The working class twin sister of a callous wealthy woman impulsively murders her out of revenge and assumes the identity of the dead woman. But impersonating her dead twin is more complicated and risky than she anticipated.
Popular and beautiful Fanny Trellis is forced into a loveless marriage with an older man, Jewish banker Job Skeffington, in order to save her beloved brother Trippy from an embezzlement charge, and predictable complications result.
A piano teacher believes that her fiancé was killed on the battlefield. When he miraculously returns, they decide to marry, but are threatened by a wealthy, egotistical composer the piano teacher started dating on the rebound after she became convinced her love had died.
A lawyer whose wife has had an affair sets out to leave her by flying to LA. He becomes ever more involved in the lives of a few fellow travelers on a journey that ends up showing him as much about himself as about the others.
After the funeral of her brother-in-law, Edith Phillips learns that Margaret de Lorca, her rich twin sister, had tricked her way into marriage with the man she also loved. So she kills Margaret and assumes her identity and life-style. However, her life becomes complicated by her late sister's sleazy boyfriend, Tony Collins and Sgt. Jim Hobbson, a Los Angeles detective who loved the "dead" Edith. Written by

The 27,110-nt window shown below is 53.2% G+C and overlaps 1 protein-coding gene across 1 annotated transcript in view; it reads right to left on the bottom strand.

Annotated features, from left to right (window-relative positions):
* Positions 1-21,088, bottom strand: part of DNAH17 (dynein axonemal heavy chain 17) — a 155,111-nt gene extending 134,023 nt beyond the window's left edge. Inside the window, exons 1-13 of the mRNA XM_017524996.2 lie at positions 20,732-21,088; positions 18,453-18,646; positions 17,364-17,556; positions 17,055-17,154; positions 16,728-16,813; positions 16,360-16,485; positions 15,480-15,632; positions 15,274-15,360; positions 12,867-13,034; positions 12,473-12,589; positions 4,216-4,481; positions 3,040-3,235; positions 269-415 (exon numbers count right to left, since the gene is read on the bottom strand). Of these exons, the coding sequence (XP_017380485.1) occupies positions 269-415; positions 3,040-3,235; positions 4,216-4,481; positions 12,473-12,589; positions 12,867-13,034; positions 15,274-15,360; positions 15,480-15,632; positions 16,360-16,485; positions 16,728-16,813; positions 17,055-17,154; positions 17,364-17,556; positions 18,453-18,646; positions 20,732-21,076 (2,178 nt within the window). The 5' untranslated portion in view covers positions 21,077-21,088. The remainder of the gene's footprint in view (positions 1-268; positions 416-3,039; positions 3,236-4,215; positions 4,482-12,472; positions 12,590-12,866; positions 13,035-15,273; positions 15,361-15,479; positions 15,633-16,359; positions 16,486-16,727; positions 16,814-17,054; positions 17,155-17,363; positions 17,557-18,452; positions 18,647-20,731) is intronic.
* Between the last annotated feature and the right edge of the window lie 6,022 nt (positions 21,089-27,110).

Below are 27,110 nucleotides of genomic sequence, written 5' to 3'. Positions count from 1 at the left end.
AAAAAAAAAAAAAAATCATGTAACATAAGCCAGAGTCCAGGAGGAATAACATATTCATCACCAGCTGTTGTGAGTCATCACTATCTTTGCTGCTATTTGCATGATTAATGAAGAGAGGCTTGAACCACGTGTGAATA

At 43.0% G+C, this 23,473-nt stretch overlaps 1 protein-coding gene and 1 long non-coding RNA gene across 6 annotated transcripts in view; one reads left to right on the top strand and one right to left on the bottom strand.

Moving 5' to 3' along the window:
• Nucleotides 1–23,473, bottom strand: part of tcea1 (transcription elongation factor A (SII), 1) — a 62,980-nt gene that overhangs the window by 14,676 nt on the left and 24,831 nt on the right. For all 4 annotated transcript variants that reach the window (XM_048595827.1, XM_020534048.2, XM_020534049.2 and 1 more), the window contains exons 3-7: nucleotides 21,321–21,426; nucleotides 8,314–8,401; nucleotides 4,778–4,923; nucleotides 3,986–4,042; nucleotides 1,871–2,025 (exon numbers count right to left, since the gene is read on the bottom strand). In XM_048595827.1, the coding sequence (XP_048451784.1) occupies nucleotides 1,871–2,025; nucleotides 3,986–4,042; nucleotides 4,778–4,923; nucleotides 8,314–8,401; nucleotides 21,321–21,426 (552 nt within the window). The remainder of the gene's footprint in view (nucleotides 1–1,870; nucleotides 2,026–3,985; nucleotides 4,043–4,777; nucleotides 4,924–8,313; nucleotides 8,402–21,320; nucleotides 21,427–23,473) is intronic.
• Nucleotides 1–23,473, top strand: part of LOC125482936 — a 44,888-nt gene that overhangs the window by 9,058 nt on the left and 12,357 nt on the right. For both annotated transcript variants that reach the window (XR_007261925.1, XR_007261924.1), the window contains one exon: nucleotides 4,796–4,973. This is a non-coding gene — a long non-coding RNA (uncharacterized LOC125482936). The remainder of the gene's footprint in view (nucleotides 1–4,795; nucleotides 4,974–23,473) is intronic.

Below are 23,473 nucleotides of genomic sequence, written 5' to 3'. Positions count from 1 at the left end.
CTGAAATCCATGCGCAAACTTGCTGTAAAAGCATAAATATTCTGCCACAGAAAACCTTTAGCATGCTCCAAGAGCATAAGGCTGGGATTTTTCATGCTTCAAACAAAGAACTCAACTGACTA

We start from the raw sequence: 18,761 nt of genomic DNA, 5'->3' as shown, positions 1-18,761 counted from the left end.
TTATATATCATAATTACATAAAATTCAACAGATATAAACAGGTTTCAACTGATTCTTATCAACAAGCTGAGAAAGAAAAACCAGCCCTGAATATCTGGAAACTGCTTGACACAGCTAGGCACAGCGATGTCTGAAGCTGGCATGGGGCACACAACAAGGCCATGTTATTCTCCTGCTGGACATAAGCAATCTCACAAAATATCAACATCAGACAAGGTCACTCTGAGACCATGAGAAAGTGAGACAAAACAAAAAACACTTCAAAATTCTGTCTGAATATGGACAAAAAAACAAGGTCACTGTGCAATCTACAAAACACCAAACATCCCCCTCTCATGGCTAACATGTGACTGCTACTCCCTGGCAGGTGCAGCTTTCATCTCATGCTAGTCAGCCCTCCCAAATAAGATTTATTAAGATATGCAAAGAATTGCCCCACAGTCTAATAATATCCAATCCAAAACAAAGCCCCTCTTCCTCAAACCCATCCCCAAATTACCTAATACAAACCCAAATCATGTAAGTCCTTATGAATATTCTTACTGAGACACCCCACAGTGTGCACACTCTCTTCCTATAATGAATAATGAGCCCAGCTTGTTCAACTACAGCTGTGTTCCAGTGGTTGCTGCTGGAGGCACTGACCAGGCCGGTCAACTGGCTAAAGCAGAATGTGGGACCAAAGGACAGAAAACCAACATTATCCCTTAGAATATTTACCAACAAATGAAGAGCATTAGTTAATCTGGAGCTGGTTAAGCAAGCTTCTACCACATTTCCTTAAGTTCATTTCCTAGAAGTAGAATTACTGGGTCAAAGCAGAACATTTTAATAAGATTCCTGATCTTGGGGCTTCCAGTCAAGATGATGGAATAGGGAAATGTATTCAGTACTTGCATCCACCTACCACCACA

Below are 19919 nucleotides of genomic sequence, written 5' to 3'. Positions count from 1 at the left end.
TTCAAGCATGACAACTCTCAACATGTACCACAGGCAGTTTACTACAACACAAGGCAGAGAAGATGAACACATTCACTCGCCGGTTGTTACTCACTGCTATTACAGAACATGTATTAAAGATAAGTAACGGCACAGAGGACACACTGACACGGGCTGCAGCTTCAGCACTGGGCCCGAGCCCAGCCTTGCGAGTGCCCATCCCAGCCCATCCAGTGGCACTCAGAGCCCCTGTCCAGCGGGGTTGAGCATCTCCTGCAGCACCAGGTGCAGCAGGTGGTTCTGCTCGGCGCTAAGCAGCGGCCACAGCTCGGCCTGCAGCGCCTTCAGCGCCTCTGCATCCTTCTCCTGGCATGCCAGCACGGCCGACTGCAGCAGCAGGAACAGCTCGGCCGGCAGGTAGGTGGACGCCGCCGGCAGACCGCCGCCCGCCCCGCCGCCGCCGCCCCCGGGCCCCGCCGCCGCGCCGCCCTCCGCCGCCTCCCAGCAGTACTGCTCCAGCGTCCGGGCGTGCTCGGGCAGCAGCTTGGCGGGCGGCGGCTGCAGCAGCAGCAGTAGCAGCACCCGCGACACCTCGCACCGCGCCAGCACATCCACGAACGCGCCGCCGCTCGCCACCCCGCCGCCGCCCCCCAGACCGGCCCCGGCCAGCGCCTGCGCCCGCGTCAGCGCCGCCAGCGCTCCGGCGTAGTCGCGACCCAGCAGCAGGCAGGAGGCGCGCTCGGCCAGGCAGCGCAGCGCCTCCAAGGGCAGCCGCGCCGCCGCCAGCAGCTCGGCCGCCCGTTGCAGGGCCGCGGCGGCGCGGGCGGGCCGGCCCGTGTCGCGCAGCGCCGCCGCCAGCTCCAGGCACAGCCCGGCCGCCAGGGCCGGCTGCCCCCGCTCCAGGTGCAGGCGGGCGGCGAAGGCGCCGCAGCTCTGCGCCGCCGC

For Bette Davis, this film was a reunion not only with Paul Henreid but also George Chandler; they were both contract players at Warners in the 30s. This was their first picture together since "Front Page Woman," 29 years earlier. See more »
When Mrs DeLorca is with her attorney signing papers his briefcase has two latches, but a third latch sound effect is seen and heard. See more »
[as her wealthy identical twin sister Margaret inspects Edith's dingy apartment, Edith says sarcastically to her]
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A "film noir", excellent from beginning to end. There are no superfluities or lacks of any kind, perfect balance of all the elements. It isn't as haunting and lurid as "Baby Jane", but the same kind of movie depicting an inhuman world in which everyone is against everyone. It is so well done, it rises to the level of art. Intense esthetic satisfaction, very organically sound. It's a real masterpiece. Even the music is masterful. The dialogue is sparse and effective, the cinematography stylish without being overbearing or tacky. Far more stylish and polished than "Whatever happened to Baby Jane", which tended to sprawl in a narrative sense. Both films are `guilty pleasures' with plenty of dark humor, not the least of which being Karl Malden holding a torch for elderly Bette!!! Malden is superb, as usual. The final twist of the plot is breath-taking in its subtlety and philosophical implications.
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